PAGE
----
By Sophie Rodych – Yorkton, Sask.
When King George VI and his wife became the royal family – the parents of our current monarch – Queen Elizabeth II, they decided to take a trip across Canada.
They were supposed to travel on the most beautiful train, all silver with different batons. The train trek started in Ottawa. The train broke down in Winnipeg and when they stopped to use the water tower in Hubbard, Sask., it wasn’t the fancy train – it was an ordinary train.
When the news travelled around the countryside about the royal stop in Hubbard, the teachers of schools in Ituna, Hubbard, and Foam Lake decided to take schoolchildren to see the royal family.
Our school, Bon Accord School, got a neighbour with his cattle truck to drive us 30 children to Hubbard. It was so hot, about 40°C and there was no cover on the truck. The roads were dirt. No pavement, just dirt.
We had no hats on our heads, no cover on the truck, and no chairs in the box to sit down. When the truck would turn a corner in the road we would all fall on one another. We thought it was fun.
When we pulled up to Hubbard we were so tired and hungry, all we had to eat was our lunch from home. We were excited to see a special train and King and Queen. Children like us had never seen the royal family. We didn’t realize that they were just people like us.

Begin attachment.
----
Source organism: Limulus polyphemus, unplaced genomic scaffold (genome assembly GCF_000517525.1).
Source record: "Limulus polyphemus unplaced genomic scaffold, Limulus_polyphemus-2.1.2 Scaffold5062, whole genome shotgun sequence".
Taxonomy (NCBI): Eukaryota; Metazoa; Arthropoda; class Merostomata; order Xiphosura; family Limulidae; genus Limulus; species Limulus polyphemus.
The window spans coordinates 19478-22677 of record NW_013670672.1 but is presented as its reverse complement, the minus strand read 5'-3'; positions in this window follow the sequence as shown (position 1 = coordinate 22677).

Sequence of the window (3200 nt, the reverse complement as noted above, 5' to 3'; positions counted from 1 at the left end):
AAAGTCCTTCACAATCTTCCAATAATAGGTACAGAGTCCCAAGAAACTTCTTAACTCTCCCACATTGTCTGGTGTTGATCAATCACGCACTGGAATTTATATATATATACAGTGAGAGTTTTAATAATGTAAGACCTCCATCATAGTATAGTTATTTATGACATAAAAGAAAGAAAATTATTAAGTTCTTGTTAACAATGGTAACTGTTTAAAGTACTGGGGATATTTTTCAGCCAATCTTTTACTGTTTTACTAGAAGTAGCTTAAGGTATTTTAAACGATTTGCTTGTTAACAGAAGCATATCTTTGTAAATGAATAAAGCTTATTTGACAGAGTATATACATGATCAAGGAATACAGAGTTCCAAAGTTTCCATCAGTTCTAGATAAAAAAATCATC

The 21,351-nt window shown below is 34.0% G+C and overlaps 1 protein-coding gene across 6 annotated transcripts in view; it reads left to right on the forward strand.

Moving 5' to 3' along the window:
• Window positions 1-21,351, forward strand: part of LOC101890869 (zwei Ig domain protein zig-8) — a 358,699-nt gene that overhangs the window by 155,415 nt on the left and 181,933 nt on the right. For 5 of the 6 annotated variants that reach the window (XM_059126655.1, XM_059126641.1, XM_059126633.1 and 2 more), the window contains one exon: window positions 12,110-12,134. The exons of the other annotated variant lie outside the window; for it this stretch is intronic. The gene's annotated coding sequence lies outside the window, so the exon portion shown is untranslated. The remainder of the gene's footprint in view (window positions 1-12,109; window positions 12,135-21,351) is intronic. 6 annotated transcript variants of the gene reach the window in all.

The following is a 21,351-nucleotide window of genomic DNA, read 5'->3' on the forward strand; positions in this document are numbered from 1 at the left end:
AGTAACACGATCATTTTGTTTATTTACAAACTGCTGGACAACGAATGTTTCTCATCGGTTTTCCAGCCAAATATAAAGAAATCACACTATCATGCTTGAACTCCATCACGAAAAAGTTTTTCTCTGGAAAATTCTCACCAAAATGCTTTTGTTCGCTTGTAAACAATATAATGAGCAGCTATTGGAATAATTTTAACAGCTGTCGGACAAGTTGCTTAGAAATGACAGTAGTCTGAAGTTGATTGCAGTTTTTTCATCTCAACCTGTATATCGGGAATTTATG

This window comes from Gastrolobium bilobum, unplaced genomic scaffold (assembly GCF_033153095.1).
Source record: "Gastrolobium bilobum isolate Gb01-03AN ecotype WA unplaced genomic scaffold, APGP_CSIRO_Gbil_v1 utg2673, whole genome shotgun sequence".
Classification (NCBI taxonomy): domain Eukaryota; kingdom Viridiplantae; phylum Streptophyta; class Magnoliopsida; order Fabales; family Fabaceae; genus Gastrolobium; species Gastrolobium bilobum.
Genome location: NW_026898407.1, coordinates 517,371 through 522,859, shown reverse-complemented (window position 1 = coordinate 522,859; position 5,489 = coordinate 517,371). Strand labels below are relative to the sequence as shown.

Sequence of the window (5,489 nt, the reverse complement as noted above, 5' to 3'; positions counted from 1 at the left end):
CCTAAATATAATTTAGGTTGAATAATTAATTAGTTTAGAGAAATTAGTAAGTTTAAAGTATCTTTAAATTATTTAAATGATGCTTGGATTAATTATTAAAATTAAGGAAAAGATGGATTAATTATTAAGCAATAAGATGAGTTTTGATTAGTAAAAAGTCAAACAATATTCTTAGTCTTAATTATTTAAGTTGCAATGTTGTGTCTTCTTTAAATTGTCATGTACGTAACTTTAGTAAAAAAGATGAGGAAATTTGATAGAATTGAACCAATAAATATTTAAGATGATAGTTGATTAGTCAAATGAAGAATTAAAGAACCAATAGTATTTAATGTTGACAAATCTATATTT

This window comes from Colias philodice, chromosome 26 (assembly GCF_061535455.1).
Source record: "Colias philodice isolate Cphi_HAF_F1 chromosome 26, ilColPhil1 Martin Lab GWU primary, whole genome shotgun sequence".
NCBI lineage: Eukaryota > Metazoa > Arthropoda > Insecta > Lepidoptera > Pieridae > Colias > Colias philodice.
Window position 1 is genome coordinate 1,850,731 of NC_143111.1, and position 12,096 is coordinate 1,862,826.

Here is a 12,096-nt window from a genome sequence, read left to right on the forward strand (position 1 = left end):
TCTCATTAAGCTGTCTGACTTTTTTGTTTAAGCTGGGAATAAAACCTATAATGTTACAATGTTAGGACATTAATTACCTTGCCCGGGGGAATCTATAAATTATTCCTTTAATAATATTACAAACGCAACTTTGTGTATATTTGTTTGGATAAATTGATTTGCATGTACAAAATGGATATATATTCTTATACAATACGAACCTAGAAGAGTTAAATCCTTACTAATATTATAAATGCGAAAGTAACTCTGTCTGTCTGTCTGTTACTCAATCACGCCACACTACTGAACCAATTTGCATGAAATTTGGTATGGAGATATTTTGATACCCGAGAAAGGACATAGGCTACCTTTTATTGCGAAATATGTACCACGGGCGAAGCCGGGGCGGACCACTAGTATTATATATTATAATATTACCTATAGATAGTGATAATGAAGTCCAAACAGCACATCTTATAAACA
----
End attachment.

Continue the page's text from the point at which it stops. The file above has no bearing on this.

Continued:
When we pulled up to Hubbard there were over 1,000 children standing and watching for the train. Finally the train came, just an ordinary train not the all-decorated train that had broke down in Winnipeg. It was about 4 o’clock.
Then the security guards came out of the coach, no water bottle, no food for us, but we didn’t care. We were looking for the Queen to come. When the Royal couple came out we thought the sky was falling, there was so much noise.
At that time, St. Ann Orphanage was in Ituna so the nuns brought out two little girls to greet the royal family. The Queen came down two steps from the train. The two girls sang a little song and gave her some flowers. She wore a blue dress and a big white hat. She took the flowers and waved her hand good-bye to all of us. That took about seven minutes.
The train started to move and our troubles started. The teachers started to get their children to the truck which wasn’t easy because some of us got lost from the truck including my sister and I. We both started to cry. It took about an hour to put everything together.
Finally each driver loaded up their children in the back of the truck just like a bunch of cattle. When I think about it today it was awful, but then we were happy. There were about 10 trucks full of children heading down the dusty road. Think about it, how much dust we children had to breathe with no cover and no chairs to sit on.
We got to our school at about 10 p.m. There were no parents to meet us. They had no cars, so we got out of the truck, found each other, and started to walk home.
My sister, Mary, and brother, John, and I walked 3-1⁄2 miles to our home. Going our way on the same road were the Krywulaks, Mandziaks, Stachyshyns, Purchas, and Kitzuls. We finally got home about 2:30 a.m. Mom and dad were sleeping. They knew we would come home and we did.
Though I would never do that again, it was fun because I remember like it was last year. I wrote this story for people to read about the excitement of the royals visit.